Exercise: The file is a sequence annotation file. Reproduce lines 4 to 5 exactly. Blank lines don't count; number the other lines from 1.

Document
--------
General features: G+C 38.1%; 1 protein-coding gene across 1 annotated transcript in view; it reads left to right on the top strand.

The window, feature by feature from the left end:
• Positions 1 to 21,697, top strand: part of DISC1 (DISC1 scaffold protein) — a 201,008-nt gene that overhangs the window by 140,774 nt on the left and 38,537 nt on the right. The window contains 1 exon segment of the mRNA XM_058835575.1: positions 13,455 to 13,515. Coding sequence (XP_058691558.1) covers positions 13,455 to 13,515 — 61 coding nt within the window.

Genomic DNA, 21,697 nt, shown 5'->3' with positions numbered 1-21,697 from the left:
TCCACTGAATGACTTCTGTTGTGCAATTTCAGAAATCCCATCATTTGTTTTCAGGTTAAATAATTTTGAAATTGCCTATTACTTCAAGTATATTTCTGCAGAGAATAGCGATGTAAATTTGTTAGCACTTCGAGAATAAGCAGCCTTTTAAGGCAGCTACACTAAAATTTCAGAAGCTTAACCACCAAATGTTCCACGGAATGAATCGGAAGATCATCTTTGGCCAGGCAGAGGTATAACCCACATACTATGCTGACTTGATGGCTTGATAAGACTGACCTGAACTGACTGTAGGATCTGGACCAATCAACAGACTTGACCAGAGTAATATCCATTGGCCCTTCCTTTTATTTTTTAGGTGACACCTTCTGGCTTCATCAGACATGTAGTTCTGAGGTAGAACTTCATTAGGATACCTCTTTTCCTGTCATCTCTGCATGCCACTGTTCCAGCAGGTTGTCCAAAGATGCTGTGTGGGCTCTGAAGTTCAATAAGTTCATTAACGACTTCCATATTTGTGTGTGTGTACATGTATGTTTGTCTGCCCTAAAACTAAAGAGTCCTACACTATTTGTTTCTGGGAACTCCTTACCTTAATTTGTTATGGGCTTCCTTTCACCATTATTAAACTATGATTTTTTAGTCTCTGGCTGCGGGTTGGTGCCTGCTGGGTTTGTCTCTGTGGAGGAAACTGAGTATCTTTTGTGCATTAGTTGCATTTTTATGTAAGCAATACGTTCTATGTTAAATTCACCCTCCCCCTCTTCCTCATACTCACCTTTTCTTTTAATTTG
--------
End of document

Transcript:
Genomic DNA, 21,697 nt, shown 5'->3' with positions numbered 1-21,697 from the left:
TCCACTGAATGACTTCTGTTGTGCAATTTCAGAAATCCCATCATTTGTTTTCAGGTTAAATAATTTTGAAATTGCCTATTACTTCAAGTATATTTCTGCAGAGAATAGCGATGTAAATTTGTTAGCACTTCGAGAATAAGCAGCCTTTTAAGGCAGCTACACTAAAATTTCAGAAGCTTAACCACCAAATGTTCCACGGAATGAATCGGAAGATCATCTTTGGCCAGGCAGAGGTATAACCCACATACTATGCTGACTTGATGGCTTGATAAGACTGACCTGAACTGACTGTAGGATCTGGACCAATCAACAGACTTGACCAGAGTAATATCCATTGGCCCTTCCTTTTATTTTTTAGGTGACACCTTCTGGCTTCATCAGACATGTAGTTCTGAGGTAGAACTTCATTAGGATACCTCTTTTCCTGTCATCTCTGCATGCCACTGTTCCAGCAGGTTGTCCAAAGATGCTGTGTGGGCTCTGAAGTTCAATAAGTTCATTAACGACTTCCATATTTGTGTGTGTGTACATGTATGTTTGTCTGCCCTAAAACTAAAGAGTCCTACACTATTTGTTTCTGGGAACTCCTTACCTTAATTTGTTATGGGCTTCCTTTCACCATTATTAAACTATGATTTTTTAGTCTCTGGCTGCGGGTTGGTGCCTGCTGGGTTTGTCTCTGTGGAGGAAACTGAGTATCTTTTGTGCATTAGTTGCATTTTTATGTAAGCAATACGTTCTATGTTAAATTCACCCTCCCCCTCTTCCTCATACTCACCTTTTCTTTTAATTTG